Even today, many women put up with all sorts of crap in defense of the male prerogative that is so slow to die. That’s why I was heartened at the recent comments, and reaction, to Gov. Mark Sanford’s infidelity by his wife, Jenny. This former Wall Street big shot was not going to stand for it, nor stand by his side before the media when he “confessed.”  She told him to stop, and forbade him to see his Argentine lover again. (I can’t believe he even had the [fill-in-the-blank] to ask). And now she’s moved out of the Governor’s Mansion with the couple’s four sons.

Of course, not every woman is Jenny Sanford. Many are still in the powerless position of Joan, or the impossible one of Peggy, who hides her pregnancy and gives her child up for adoption (in a world where abortion was illegal) so that she can continue her career, which is the most important thing to her. Only in the last few episodes does she begin to realize the toll that her decisions have taken.

Season 3 starts tonight. I can’t wait.

Twentieth Anniversary of “Cosmic Thing”

June 27th, 2009 No comments

On this date in 1989, the B-52’s burst out of their bunker, releasing Cosmic Thing.

There’s a great story that others have constructed of the mainstream success that the album brought the band, some twelve years after they’d flattened everyone in Athens, Georgia with songs like “Rock Lobster,” “Planet Claire,” and “Killer B’s” (never released). After a string of increasingly less-successful albums since their eponymous debut, the band looked finished after guitarist and musical leader Ricky Wilson died of AIDS in 1985. The group (especially sister Cindy Wilson) went into a deep, rudderless funk.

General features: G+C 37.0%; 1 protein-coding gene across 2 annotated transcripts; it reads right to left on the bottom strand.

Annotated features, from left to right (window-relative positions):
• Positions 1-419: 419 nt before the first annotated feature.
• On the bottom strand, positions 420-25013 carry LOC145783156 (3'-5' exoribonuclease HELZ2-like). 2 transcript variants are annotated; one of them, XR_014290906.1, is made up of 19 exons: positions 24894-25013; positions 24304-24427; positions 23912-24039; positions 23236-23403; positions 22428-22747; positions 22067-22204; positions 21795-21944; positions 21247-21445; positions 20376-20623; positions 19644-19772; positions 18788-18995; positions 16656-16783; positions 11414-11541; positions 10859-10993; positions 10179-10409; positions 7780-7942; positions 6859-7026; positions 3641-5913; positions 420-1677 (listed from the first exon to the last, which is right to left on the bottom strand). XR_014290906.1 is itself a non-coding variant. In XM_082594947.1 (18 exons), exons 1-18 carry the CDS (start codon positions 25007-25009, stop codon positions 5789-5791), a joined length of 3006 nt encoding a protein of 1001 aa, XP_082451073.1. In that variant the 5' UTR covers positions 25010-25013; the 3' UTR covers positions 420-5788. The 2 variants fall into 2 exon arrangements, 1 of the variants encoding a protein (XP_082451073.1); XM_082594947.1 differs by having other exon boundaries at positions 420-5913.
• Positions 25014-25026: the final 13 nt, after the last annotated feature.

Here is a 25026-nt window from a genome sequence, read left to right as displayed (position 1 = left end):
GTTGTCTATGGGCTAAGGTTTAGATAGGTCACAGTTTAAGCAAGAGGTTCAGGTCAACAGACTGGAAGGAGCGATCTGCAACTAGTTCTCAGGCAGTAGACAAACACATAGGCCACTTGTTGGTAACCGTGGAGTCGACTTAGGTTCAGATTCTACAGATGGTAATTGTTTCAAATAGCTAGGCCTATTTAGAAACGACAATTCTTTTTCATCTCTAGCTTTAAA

Then, led by drummer-turned-guitarist Keith Strickland, the B-52’s decided to manage their grief by returning to the studio, and somehow managed to meld their eccentric, kitschy sound and look with their previously underused pop sensibility. The result was a totally unexpected monster hit: Cosmic Thing sold four million copies, and spun off the back-to-back home runs “Love Shack” and “Roam.”  “Love Shack” has somehow made the ranks of wedding reception staples; more than a few unlucky folks have seen me grab the microphone from a startled (but so far, not litigious) DJ and belt out the Fred Schneider vocal.

The album, which I first owned on something called a “cassette,” was the only thing playing in my car for what seemed like forever. At first swept along by my obvious enthusiasm and by the album’s sheer greatness, people soon began going to great lengths to avoid traveling with me. I would quote parts of the album at random, scarcely needing relevant provocation to do so.

The reasons for my obsession are somewhat obscure, even to me. As I sit here typing this, I’m looking at a photo of Schneider, my friend Ray, and me, taken at an after-party sometime in the mid-90s. Ray and I and anyone foolish enough to come within our gravitational field were, as someone once told me, “one step from celebrity stalkers.” Their shows were a big reason for my behavior. I’ve seen them too many times to count, and every time I go with someone new, they’re likely to rate the show as among the best they’ve ever seen.

But there was more to it than that. The album came along at a time when I needed something…liberating. It helped me deal with some personal issues (including coming out) by providing a constant, warm reminder that different was OK. Even today, I can listen to it from end to end (although I don’t do so too often) with a big smile on my face, singing along and calling back many great memories. It still sounds great to me, all these years and life events later. It’s not for everyone; if it doesn’t work for you, get your own crack.

Tracks: Cosmic Thing; Dry County; Deadbeat Club; Love Shack; Junebug; Roam; Bushfire; Channel Z; Topaz; Follow Your Bliss